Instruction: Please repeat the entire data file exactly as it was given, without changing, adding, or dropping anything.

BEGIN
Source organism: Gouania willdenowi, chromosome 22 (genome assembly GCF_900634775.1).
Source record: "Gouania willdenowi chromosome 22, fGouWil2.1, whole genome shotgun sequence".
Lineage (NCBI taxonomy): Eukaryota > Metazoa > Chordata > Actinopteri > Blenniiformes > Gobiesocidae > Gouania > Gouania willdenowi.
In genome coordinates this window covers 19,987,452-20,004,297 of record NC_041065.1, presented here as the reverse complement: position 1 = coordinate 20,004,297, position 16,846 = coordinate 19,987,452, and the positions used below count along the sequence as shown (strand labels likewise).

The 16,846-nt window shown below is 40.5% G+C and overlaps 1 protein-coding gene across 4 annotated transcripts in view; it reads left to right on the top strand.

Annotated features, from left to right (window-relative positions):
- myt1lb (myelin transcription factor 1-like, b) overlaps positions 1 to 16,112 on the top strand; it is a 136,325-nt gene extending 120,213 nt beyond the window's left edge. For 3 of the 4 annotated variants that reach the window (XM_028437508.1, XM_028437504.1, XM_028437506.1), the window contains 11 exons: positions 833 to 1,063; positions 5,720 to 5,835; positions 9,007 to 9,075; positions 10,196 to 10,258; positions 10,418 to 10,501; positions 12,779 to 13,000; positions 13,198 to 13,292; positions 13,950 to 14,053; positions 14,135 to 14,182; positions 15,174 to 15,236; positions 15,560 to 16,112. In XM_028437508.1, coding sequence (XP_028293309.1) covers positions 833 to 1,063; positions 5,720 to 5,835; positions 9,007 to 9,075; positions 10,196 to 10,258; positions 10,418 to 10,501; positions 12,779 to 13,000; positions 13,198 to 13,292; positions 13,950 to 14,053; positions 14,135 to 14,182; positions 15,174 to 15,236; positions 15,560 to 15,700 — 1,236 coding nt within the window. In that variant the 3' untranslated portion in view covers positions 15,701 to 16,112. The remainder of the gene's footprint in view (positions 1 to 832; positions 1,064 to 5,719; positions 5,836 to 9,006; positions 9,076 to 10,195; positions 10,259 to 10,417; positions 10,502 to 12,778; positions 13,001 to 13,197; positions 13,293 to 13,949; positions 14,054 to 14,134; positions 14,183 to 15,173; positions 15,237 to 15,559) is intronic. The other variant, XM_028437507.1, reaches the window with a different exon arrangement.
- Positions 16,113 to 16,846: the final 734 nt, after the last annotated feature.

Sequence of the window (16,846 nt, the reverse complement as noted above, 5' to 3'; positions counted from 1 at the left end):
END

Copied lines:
Source organism: Gouania willdenowi, chromosome 22 (genome assembly GCF_900634775.1).
Source record: "Gouania willdenowi chromosome 22, fGouWil2.1, whole genome shotgun sequence".
Lineage (NCBI taxonomy): Eukaryota > Metazoa > Chordata > Actinopteri > Blenniiformes > Gobiesocidae > Gouania > Gouania willdenowi.
In genome coordinates this window covers 19,987,452-20,004,297 of record NC_041065.1, presented here as the reverse complement: position 1 = coordinate 20,004,297, position 16,846 = coordinate 19,987,452, and the positions used below count along the sequence as shown (strand labels likewise).

The 16,846-nt window shown below is 40.5% G+C and overlaps 1 protein-coding gene across 4 annotated transcripts in view; it reads left to right on the top strand.

Annotated features, from left to right (window-relative positions):
- myt1lb (myelin transcription factor 1-like, b) overlaps positions 1 to 16,112 on the top strand; it is a 136,325-nt gene extending 120,213 nt beyond the window's left edge. For 3 of the 4 annotated variants that reach the window (XM_028437508.1, XM_028437504.1, XM_028437506.1), the window contains 11 exons: positions 833 to 1,063; positions 5,720 to 5,835; positions 9,007 to 9,075; positions 10,196 to 10,258; positions 10,418 to 10,501; positions 12,779 to 13,000; positions 13,198 to 13,292; positions 13,950 to 14,053; positions 14,135 to 14,182; positions 15,174 to 15,236; positions 15,560 to 16,112. In XM_028437508.1, coding sequence (XP_028293309.1) covers positions 833 to 1,063; positions 5,720 to 5,835; positions 9,007 to 9,075; positions 10,196 to 10,258; positions 10,418 to 10,501; positions 12,779 to 13,000; positions 13,198 to 13,292; positions 13,950 to 14,053; positions 14,135 to 14,182; positions 15,174 to 15,236; positions 15,560 to 15,700 — 1,236 coding nt within the window. In that variant the 3' untranslated portion in view covers positions 15,701 to 16,112. The remainder of the gene's footprint in view (positions 1 to 832; positions 1,064 to 5,719; positions 5,836 to 9,006; positions 9,076 to 10,195; positions 10,259 to 10,417; positions 10,502 to 12,778; positions 13,001 to 13,197; positions 13,293 to 13,949; positions 14,054 to 14,134; positions 14,183 to 15,173; positions 15,237 to 15,559) is intronic. The other variant, XM_028437507.1, reaches the window with a different exon arrangement.
- Positions 16,113 to 16,846: the final 734 nt, after the last annotated feature.

Sequence of the window (16,846 nt, the reverse complement as noted above, 5' to 3'; positions counted from 1 at the left end):